Intergenerational conflicts of interest and prosocial behavior during the COVID-19 pandemic
Jin, Shuxian and Balliet, Daniel and Romano, Angelo and Spadaro, Guiliana and van Lissa , Caspar and Agostini, Maximilian and Belanger, Jocelyn J. and Gützkow, Ben and Kreienekamp, Jannis and Leander, N. Pontus and Group Authors, PsyCorona Collaboration and Bağcı, Çiğdem (2021) Intergenerational conflicts of interest and prosocial behavior during the COVID-19 pandemic. Personality and Individual Differences, 171 . ISSN 0191-8869 (Print) 1873-3549 (Online)
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Official URL: http://dx.doi.org/10.1016/j.paid.2020.110535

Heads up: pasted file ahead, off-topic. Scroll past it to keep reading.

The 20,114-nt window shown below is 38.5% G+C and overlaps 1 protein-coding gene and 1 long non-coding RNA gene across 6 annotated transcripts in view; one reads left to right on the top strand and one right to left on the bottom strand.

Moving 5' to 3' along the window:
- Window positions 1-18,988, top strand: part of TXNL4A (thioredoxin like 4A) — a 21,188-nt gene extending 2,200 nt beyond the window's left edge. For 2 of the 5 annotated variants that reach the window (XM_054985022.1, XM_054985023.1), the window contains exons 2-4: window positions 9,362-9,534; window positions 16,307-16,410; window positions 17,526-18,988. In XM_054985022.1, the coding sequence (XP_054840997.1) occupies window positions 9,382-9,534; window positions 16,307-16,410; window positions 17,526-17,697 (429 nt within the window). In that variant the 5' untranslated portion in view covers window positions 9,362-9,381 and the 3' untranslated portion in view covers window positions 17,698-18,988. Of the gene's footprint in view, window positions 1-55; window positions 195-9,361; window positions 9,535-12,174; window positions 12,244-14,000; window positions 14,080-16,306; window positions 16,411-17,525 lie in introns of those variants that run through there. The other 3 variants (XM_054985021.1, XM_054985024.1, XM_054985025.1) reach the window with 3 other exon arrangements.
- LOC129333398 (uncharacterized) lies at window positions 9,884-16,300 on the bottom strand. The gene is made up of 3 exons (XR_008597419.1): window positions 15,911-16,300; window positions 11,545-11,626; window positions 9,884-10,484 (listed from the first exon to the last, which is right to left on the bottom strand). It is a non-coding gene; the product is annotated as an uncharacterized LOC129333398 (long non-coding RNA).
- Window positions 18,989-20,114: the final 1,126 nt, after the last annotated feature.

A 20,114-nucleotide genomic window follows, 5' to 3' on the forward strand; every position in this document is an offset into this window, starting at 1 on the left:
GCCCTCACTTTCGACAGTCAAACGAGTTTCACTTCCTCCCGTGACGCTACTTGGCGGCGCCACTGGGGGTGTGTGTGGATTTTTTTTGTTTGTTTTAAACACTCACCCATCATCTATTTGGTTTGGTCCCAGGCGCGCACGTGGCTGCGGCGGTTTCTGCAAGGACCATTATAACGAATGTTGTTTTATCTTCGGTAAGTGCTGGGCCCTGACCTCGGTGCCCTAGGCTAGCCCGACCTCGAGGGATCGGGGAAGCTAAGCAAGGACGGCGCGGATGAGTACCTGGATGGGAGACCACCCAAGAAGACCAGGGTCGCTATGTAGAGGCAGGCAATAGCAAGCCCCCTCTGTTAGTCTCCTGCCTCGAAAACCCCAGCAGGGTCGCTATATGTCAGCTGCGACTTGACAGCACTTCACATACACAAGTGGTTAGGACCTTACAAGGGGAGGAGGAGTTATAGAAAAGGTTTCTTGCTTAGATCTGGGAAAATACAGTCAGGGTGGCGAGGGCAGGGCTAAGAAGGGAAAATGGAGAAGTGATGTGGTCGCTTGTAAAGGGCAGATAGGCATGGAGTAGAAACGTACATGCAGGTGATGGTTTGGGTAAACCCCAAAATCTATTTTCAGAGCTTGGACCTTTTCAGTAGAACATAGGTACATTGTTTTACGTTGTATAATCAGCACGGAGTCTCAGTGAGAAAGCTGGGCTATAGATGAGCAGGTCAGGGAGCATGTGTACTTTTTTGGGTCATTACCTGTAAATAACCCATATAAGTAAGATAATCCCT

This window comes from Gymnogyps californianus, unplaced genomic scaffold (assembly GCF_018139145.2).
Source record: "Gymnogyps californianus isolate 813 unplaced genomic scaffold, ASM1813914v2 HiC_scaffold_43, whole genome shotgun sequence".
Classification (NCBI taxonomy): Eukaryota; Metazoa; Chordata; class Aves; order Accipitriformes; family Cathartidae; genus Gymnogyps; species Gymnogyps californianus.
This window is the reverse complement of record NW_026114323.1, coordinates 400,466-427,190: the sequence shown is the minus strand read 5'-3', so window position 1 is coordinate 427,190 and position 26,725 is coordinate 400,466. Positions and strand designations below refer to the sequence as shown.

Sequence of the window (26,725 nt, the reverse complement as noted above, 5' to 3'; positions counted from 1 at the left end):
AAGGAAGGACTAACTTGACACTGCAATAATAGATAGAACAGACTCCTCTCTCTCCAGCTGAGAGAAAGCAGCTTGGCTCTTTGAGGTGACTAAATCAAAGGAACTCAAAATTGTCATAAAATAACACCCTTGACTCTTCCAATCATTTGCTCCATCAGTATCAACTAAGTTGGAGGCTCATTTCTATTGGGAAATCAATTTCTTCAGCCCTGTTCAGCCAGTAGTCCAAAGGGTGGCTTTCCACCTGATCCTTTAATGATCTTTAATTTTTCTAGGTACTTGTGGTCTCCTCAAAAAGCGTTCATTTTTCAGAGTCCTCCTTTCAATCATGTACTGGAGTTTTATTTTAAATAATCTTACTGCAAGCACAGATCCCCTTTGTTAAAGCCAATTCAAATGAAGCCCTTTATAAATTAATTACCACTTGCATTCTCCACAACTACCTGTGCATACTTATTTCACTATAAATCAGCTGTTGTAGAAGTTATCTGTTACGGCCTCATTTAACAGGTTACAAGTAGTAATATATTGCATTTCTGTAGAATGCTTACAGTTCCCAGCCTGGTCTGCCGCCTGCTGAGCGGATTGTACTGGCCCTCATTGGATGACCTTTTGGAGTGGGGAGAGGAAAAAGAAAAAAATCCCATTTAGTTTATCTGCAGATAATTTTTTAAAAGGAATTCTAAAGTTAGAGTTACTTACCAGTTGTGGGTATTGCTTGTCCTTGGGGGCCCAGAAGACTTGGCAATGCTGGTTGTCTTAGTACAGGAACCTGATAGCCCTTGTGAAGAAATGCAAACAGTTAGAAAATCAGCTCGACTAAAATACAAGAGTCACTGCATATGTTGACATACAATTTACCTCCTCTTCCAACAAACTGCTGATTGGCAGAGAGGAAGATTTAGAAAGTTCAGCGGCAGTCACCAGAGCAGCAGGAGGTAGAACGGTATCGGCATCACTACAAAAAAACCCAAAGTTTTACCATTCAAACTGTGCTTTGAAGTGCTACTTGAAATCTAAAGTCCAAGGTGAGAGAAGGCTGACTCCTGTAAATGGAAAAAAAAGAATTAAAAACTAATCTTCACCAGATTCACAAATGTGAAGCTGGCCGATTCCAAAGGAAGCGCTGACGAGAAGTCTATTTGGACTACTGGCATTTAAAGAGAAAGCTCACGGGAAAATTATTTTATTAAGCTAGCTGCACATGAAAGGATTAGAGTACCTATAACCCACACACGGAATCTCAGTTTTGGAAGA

The COVID-19 pandemic presents threats, such as severe disease and economic hardship, to people of different ages. These threats can also be experienced asymmetrically across age groups, which could lead to generational differences in behavioral responses to reduce the spread of the disease. We report a survey conducted across 56 societies (N = 58,641), and tested pre-registered hypotheses about how age relates to (a) perceived personal costs during the pandemic, (b) prosocial COVID-19 responses (e.g., social distancing), and (c) support for behavioral regulations (e.g., mandatory quarantine, vaccination). We further tested whether the relation between age and prosocial COVID-19 responses can be explained by perceived personal costs during the pandemic. Overall, we found that older people perceived more costs of contracting the virus, but less costs in daily life due to the pandemic. However, age displayed no clear, robust associations with prosocial COVID-19 responses and support for behavioral regulations. We discuss the implications of this work for understanding the potential intergenerational conflicts of interest that could occur during the COVID-19 pandemic.
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